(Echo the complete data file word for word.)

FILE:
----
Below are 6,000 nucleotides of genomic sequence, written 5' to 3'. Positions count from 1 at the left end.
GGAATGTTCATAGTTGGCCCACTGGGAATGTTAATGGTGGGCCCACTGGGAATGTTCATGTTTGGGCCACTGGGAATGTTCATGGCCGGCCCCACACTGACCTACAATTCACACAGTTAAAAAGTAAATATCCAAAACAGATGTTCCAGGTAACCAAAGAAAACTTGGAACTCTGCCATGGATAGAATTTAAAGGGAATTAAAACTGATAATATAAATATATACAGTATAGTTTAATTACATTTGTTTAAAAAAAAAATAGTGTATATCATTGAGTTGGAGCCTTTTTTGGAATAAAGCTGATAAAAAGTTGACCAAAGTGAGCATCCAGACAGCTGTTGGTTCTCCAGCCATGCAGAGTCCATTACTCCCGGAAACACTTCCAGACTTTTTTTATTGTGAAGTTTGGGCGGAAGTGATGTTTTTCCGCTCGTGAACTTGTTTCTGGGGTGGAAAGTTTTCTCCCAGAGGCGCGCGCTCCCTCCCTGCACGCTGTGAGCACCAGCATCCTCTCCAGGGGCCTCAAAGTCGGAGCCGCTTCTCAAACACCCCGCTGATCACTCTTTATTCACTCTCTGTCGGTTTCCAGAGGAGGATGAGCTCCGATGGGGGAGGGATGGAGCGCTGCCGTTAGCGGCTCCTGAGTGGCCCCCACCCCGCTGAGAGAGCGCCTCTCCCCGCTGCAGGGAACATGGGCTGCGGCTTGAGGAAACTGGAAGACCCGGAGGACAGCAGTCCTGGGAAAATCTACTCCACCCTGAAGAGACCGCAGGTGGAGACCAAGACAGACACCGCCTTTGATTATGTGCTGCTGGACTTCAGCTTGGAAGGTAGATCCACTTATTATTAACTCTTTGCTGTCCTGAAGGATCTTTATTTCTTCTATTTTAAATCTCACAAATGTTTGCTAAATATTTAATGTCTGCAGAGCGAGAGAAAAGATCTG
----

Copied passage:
Below are 6,000 nucleotides of genomic sequence, written 5' to 3'. Positions count from 1 at the left end.
GGAATGTTCATAGTTGGCCCACTGGGAATGTTAATGGTGGGCCCACTGGGAATGTTCATGTTTGGGCCACTGGGAATGTTCATGGCCGGCCCCACACTGACCTACAATTCACACAGTTAAAAAGTAAATATCCAAAACAGATGTTCCAGGTAACCAAAGAAAACTTGGAACTCTGCCATGGATAGAATTTAAAGGGAATTAAAACTGATAATATAAATATATACAGTATAGTTTAATTACATTTGTTTAAAAAAAAAATAGTGTATATCATTGAGTTGGAGCCTTTTTTGGAATAAAGCTGATAAAAAGTTGACCAAAGTGAGCATCCAGACAGCTGTTGGTTCTCCAGCCATGCAGAGTCCATTACTCCCGGAAACACTTCCAGACTTTTTTTATTGTGAAGTTTGGGCGGAAGTGATGTTTTTCCGCTCGTGAACTTGTTTCTGGGGTGGAAAGTTTTCTCCCAGAGGCGCGCGCTCCCTCCCTGCACGCTGTGAGCACCAGCATCCTCTCCAGGGGCCTCAAAGTCGGAGCCGCTTCTCAAACACCCCGCTGATCACTCTTTATTCACTCTCTGTCGGTTTCCAGAGGAGGATGAGCTCCGATGGGGGAGGGATGGAGCGCTGCCGTTAGCGGCTCCTGAGTGGCCCCCACCCCGCTGAGAGAGCGCCTCTCCCCGCTGCAGGGAACATGGGCTGCGGCTTGAGGAAACTGGAAGACCCGGAGGACAGCAGTCCTGGGAAAATCTACTCCACCCTGAAGAGACCGCAGGTGGAGACCAAGACAGACACCGCCTTTGATTATGTGCTGCTGGACTTCAGCTTGGAAGGTAGATCCACTTATTATTAACTCTTTGCTGTCCTGAAGGATCTTTATTTCTTCTATTTTAAATCTCACAAATGTTTGCTAAATATTTAATGTCTGCAGAGCGAGAGAAAAGATCTG